There is no novelty in the negative economic impact that COVID-19 has had on businesses, but the coronavirus has had consequences other than monetary for many organisations.

According to insights from Deloitte’s Cyber Intelligence Centre, COVID-19 has resulted in an increase in phishing and ransomware attacks. This development builds on the general acceleration of cyber threats we have seen during the last couple of years and is best exemplified by the impactful cyber-attacks suffered by major Danish consumer businesses.

According to our survey, the perceived cyber threat has surged during the last two years, while the majority of respondents perceives the threat level to have remained unchanged during COVID-19.

What does the survey show?

72% of the respondents believe that the cyber threat against their organisation has either increased or increased significantly during the last two years. Looking back on the first months of the COVID-19 crisis, 43% of the respondents indicate that corresponding developments in the threat level have occurred. Even though there is a significant difference between these two figures, both figures represent a positive change in Danish consumer businesses’ threat awareness level.

However, there is still room for improvement, which is exemplified by the 24% of the respondents stating that the cyber threat level has remained unchanged during the last two years, and the 54% indicating the same developments during the first months of COVID-19.

The survey also shows that, during the past year, one out of ten respondents has been exposed to a cyber-attack that has affected the economy, operations or/and reputation of their organisation. Further, another 16% have managed to detect such an attack and stop it in time. 70% have not been affected by a cyber-attack of this scale.

Deloitte’s perspective

According to Deloitte’s cyber experts, building a resilient cyber defence begins with a detailed threat assessment, weighing the likelihood of different threats and embedding prioritised security measures as a result. Altogether, this should form the basis of the strategy and budgeting and help you identify the competences necessary to keep the organisation safe.

The fact that 24% of the respondents do not perceive the threat level to have changed during the last two years, and that 54% have not experienced an increase during COVID-19 either, might indicate that it is necessary to revisit the cyber threat assessment for some Danish consumer businesses.

Having visibility into one’s own organisation as well as having the needed resources available and access to sufficient data is crucial to having a realistic understanding of how the threat landscape looks like and evolves. By not having a realistic understanding of such developments, it becomes almost impossible to mitigate the threats one’s organisation are facing. A mismatch between threats and cyber defence efforts poses a potent security risk.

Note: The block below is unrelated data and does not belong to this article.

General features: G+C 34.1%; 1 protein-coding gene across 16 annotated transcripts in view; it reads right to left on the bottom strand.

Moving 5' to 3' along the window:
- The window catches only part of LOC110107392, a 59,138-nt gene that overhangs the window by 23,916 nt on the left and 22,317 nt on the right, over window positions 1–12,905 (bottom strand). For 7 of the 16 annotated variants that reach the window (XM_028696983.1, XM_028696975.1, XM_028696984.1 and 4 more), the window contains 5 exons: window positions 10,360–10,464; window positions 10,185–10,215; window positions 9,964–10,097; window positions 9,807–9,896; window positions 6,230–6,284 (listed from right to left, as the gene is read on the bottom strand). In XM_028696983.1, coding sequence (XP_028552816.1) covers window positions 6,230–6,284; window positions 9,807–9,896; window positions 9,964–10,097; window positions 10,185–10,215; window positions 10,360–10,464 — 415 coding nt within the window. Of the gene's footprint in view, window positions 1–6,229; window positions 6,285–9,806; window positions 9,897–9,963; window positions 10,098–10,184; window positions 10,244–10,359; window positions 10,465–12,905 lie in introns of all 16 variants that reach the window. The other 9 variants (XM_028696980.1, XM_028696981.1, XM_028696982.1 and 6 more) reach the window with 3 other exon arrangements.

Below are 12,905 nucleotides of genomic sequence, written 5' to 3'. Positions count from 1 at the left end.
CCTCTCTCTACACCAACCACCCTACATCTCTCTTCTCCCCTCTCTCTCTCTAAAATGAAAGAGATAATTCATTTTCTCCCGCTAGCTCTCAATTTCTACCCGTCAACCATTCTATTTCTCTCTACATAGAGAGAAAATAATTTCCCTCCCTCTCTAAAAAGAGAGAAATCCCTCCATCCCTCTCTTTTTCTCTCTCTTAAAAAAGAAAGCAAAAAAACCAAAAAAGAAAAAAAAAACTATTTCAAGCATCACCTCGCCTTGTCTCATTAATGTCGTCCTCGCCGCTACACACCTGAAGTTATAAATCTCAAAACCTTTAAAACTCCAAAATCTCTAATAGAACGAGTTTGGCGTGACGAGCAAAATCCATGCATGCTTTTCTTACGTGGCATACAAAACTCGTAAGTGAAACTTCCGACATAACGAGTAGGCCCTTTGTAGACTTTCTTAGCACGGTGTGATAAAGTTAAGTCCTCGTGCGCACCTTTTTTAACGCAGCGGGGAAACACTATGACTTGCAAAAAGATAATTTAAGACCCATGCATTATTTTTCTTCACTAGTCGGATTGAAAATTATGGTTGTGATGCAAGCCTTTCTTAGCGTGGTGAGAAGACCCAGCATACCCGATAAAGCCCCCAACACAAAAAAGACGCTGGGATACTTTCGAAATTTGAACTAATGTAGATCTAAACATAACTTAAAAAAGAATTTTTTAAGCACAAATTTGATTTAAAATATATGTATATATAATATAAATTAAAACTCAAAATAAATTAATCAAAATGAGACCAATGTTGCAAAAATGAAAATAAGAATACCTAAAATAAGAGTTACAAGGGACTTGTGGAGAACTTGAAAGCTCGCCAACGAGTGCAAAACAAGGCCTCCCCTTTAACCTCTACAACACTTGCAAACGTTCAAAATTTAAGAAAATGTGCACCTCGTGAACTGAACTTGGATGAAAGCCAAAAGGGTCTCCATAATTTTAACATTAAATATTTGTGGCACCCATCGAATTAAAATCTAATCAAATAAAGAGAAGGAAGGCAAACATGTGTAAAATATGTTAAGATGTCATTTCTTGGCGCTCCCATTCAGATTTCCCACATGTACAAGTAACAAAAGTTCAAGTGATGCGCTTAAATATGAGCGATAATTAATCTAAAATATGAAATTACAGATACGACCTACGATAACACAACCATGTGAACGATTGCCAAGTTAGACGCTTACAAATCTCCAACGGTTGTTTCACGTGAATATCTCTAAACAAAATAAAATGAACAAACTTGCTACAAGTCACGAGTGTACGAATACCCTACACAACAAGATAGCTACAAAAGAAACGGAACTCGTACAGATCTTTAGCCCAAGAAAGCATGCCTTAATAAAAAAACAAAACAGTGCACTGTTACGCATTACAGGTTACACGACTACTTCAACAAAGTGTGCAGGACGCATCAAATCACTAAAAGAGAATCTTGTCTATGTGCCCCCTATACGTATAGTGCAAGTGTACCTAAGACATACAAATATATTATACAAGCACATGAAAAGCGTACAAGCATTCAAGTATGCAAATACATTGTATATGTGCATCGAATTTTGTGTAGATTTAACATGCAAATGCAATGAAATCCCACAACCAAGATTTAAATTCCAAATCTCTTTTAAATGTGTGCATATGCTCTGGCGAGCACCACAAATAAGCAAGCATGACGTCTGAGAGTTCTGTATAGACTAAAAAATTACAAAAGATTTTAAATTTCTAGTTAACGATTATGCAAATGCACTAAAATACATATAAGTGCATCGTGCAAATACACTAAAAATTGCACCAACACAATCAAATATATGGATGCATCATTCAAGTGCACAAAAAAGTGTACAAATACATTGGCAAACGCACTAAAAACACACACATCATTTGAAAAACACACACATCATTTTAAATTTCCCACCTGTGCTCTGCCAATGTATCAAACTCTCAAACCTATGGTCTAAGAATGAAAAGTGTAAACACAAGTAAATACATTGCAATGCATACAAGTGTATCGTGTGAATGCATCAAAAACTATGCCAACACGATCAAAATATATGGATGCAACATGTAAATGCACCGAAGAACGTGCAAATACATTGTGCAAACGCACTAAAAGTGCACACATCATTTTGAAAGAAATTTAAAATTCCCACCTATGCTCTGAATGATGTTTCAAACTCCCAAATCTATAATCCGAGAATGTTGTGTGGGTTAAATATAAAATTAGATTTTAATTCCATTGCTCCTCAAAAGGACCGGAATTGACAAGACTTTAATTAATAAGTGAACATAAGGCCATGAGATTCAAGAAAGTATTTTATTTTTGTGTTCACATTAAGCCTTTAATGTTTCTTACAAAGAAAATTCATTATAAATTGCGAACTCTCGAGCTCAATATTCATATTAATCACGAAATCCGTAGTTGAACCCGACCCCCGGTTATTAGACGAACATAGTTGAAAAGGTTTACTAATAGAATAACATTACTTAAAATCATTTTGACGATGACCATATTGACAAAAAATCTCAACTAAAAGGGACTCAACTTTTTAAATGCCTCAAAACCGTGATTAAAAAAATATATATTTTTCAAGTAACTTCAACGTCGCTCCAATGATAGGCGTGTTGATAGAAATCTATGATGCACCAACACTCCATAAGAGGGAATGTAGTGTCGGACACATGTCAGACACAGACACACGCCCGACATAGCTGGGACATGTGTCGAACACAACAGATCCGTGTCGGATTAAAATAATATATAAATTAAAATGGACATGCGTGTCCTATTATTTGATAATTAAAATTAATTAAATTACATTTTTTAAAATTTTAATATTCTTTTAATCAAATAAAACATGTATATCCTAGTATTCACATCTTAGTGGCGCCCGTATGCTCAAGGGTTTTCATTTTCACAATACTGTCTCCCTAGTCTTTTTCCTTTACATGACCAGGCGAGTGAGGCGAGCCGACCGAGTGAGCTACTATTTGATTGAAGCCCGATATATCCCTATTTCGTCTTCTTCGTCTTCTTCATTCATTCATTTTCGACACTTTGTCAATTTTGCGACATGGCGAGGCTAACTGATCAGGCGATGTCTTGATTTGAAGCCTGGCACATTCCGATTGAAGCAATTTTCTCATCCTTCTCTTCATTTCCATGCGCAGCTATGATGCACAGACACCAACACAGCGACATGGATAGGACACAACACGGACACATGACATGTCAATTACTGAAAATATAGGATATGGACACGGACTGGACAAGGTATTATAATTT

Finally, 11% of the respondents indicate that they have been hit by a cyber-attack, which has affected their economy, operations and/or reputation during the past year. This is a high number, taking into account that another 16% have detected and stopped an attack of a similar scale, and that a noteworthy number of undetected incidents can be expected. This underlines how significant the cyber threat against Danish consumer businesses has become.

The broader picture

Understanding the threat landscape
An organisation should not only be aware of the general threat landscape and threat level, but also have deep insights into the specific threats that the organisation is facing. This involves assessing which assets need to be further protected and knowing about the potential attackers’ modus operandi. Every organisation should map its most valuable assets i.e. its “crown jewels”, define its commercial prioritisation and investigate what vulnerabilities and threats are associated with the existing systems and technologies.

“Sensing” a cyber-attack
Companies have historically invested in detecting cyber-attacks. Such detection is based on a combination of technology, processes and people. Recent attacks have shown that this does not suffice. For example, NotPetya was able to wipe out half of the affected companies’ assets in less than two hours in one attack. Today it is also important to sense what attack vectors are more important for your organisation, e.g. through threat intelligence, threat assessments and crown jewel identification, and by regularly ensuring that you are cyber resilient and protecting your crown jewels.

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